I have a domain controller with Windows Server 2012 on it. After updates, the server does not reboot immediately. However if I remote into the server I will be presented with a countdown for a reboot. The only options are to restart now or to close the notification. However the countdown still continues and the server eventually reboots without my permission. How can I stop this from occurring?
There is a Local Group Policies you can set to disable the automatic restarts. This should only be done on Windows Servers assuming a sysadmin is going to RDP into the server on a regular schedule and install updates and restart the server (see Patch Tuesday).
- Press Windows Key+R to open the run prompt.
- Type "gpedit.msc" and press enter.
- In the "Local Group Policy Editor", navigate to Computer Configuration > Administrative Templates > Windows Components > Windows Update.
- Enable the "Configure Automatic Updates" policy and set it to "2".
- Enable the "No auto-restart with logged on users for scheduled automatic updates installations" policy.
2Best solution so far!– digz6666Nov 6, 2015 at 3:23
@digz6666 Glad it helped!– ChaoixNov 9, 2015 at 19:49
Thanks, so many unuseful sites. I wish i had found this as first result...– simonJun 13, 2018 at 9:23
I'm in the middle of that countdown. just applied the steps as described above. will that gpedit need a reboot to take effect? I will know in 12 minutes.– dlatikaySep 20, 2018 at 12:40
1yes it does. adjusting the setting does not abort a running count-down. this is like defusing a timebomb. While it was counting down from four minutes, I hacked in the suggestion of @Zael in their last comment to OP, and it went away.– dlatikaySep 20, 2018 at 12:49
Finally Microsoft has produced a FIX for this behavior in an update rollup!
An update is available that lets you control how the Automatic Updates client applies updates in Windows 8 and Windows Server 2012. After you install this update, the "Configure Automatic Updates" policy setting will work again as it used to in previous Windows operating systems. Instead of installing updates during the daily maintenance cycle, Windows updates will be installed at the time and day that are scheduled in the "Configure automatic updates" policy setting.
1Good find, nice answer.– mfinniOct 9, 2013 at 16:08
3Can it be used to disable automatic reboots too? We've got a Windows Server that presents iSCSI shares to our VMs and it's "a bad thing" every time it automatically reboots out from underneath those dependent VMs. Aug 28, 2014 at 18:47
10It's 2015, my system is up to date, I still see no option under windows update settings titled "Don't start a countdown when I log in". This is an epic fail.– TriynkoMay 11, 2015 at 17:47
3This is a comlete shambles. I just logged onto a server with 20 users, and it tells me it WILL reboot in 13mins. Great. Thanks microsoft.– PatrickApr 29, 2016 at 0:46
1I'm still confused by the wording in Group Policy. What exactly do you have to configure so the server will only restart at 3am rather than randomly?– NickGJan 24, 2017 at 15:59
Disable the Windows Update service. Not in Service Manager - just stop it. The countdown is from the service, not Windows itself.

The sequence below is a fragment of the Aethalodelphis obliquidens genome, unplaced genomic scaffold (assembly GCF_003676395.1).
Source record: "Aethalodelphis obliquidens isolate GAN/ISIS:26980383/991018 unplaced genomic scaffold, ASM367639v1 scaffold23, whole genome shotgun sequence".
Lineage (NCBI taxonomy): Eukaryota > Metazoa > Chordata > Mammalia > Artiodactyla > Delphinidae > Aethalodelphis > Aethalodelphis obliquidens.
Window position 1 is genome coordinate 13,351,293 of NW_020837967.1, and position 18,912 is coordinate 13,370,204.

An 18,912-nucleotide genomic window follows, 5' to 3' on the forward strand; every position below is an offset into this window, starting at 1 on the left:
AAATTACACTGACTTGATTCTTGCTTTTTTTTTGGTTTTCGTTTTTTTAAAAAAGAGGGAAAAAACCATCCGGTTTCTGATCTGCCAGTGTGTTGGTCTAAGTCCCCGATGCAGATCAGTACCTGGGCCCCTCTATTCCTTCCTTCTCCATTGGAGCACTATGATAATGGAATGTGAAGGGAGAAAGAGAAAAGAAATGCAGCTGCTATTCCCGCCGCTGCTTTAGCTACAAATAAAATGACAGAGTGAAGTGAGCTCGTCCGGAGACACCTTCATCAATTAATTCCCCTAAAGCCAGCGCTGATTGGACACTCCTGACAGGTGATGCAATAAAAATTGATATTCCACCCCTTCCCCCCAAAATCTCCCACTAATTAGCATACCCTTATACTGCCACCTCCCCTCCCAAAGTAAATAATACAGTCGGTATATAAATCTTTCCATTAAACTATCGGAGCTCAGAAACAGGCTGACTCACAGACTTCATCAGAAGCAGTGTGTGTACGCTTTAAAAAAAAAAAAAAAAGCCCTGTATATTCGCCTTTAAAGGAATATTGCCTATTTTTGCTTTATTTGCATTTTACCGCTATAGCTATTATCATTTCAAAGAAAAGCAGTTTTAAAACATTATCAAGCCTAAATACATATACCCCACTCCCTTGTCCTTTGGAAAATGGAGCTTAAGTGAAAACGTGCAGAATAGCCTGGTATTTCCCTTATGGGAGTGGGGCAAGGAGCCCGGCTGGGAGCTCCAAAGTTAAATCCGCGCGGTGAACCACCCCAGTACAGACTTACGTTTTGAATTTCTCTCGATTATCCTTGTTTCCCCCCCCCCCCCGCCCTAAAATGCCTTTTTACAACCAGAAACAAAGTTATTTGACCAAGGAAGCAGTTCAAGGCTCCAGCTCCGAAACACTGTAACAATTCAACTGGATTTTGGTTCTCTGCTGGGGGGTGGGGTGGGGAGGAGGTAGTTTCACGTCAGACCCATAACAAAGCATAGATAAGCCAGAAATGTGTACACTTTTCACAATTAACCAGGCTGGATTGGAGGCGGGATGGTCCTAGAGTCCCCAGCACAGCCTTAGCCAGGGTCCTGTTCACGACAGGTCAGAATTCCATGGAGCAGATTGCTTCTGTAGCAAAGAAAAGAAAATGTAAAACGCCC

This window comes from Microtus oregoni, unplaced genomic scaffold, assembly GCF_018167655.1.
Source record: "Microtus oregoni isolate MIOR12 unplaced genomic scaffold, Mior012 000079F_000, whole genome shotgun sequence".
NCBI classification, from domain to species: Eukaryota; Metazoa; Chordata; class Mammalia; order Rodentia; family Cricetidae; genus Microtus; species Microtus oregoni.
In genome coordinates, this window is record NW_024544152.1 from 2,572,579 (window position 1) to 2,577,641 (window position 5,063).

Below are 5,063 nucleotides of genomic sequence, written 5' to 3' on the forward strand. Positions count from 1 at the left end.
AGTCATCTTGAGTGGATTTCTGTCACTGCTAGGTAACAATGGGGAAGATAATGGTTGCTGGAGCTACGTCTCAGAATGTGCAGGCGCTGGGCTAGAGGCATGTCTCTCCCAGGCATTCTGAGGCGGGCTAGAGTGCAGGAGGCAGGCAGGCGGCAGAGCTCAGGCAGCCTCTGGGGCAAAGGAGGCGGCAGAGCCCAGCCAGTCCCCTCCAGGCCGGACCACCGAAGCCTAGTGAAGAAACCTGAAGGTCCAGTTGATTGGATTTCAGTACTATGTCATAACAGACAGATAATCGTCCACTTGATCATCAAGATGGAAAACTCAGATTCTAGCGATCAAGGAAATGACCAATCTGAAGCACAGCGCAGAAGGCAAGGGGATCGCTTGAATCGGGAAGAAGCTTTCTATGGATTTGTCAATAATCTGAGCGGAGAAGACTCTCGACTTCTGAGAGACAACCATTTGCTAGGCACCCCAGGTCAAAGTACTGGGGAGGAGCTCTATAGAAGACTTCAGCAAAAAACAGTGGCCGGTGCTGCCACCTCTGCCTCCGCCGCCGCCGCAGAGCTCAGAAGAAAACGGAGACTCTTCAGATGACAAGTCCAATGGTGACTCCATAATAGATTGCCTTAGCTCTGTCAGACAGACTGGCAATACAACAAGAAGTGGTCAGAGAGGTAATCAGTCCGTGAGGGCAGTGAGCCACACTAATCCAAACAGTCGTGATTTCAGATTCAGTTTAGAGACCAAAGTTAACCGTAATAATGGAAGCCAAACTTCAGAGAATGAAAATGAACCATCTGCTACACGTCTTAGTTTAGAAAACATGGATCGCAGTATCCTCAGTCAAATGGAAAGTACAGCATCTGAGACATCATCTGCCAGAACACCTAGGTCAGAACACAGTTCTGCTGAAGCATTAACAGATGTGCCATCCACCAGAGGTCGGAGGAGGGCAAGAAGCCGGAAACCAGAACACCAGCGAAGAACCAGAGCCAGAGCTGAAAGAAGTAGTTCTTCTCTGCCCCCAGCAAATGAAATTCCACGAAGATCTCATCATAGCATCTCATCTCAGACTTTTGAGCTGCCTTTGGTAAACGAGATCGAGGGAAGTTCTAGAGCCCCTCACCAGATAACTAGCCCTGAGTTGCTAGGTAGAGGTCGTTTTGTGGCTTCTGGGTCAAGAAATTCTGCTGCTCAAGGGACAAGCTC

If you stop it - no more updates UNTIL the machine is manually restarted.
Same works with Server 2012.
net stop and then stop the service.
1That is a good way to prevent the reboot when it prompts me. I guess I stil have an underlying issue in that the reboot doesn't happen at 3AM when the updates happen but instead waits until I log in. I just don't understand why me logging in starts the countdown.– BryansixJan 9, 2013 at 19:08
Change it seems. I dont like it either. The 3am is a config Thing ;) My reboots happen on the Weekend.– TomTomJan 9, 2013 at 19:13
1this answer actually didn't work for me. stopped Windows Update service, and kept getting the countdown banners on the Server 2012. Jan 15, 2013 at 0:34
3If you stop the service, it may not be enough. Its possible the service automatically starts itself after 1 minute. It will do this a total of 2 times, depending on which version of windows you're using. In addition, there may be one or more processes running called
Windows Update. In a recent case I had to kill these processes and stop the service to stop the problem.– LPChipMar 6, 2015 at 12:41
2It uses Task Scheduler to restart the service and process if they are stopped. May 5, 2016 at 13:03
Stopping the service isn't enough, as it'll just start itself again. You have to disable the service until you are ready to restart the server.
Then to fix the issue, you'll need to add this registry value to ensure Windows restarts at the scheduled time, even if it is locked.
reg add HKLM\SOFTWARE\Policies\Microsoft\Windows\WindowsUpdate\AU /v AlwaysAutoRebootAtScheduledTime /t REG_DWORD /d 1 /f
To stop the reboot temporarily, Disable the Windows Update and Windows Module Installer services. Turn them back on at night so the reboot can happen.
You could use Powershell for installing updates. Do an internet search for the PSWindowsUpate module and download it. Then run the command Get-WUInstall. There's a switch that lets you ignore the request for a reboot. I've been using it on all of my 2012 servers, and I like it a lot better than using the GUI.
The switch referenced is
ipmo PSWindowsUpdate; Get-WUInstall -AcceptAll -IgnoreReboot– spuderSep 6, 2016 at 22:53
If your updates come through WSUS, you can determine which updates require a mandatory reboot of the machine and plan them during a maintenance window. Otherwise disable Windows Update service as suggested above.
NET STOP WUAUSERVas an administrator, and then ensure it's (Windows Update) disabled in the services.msc and then kill Windows Update in the Task Manager as well. That seems to have finally stopped the countdown for the time being.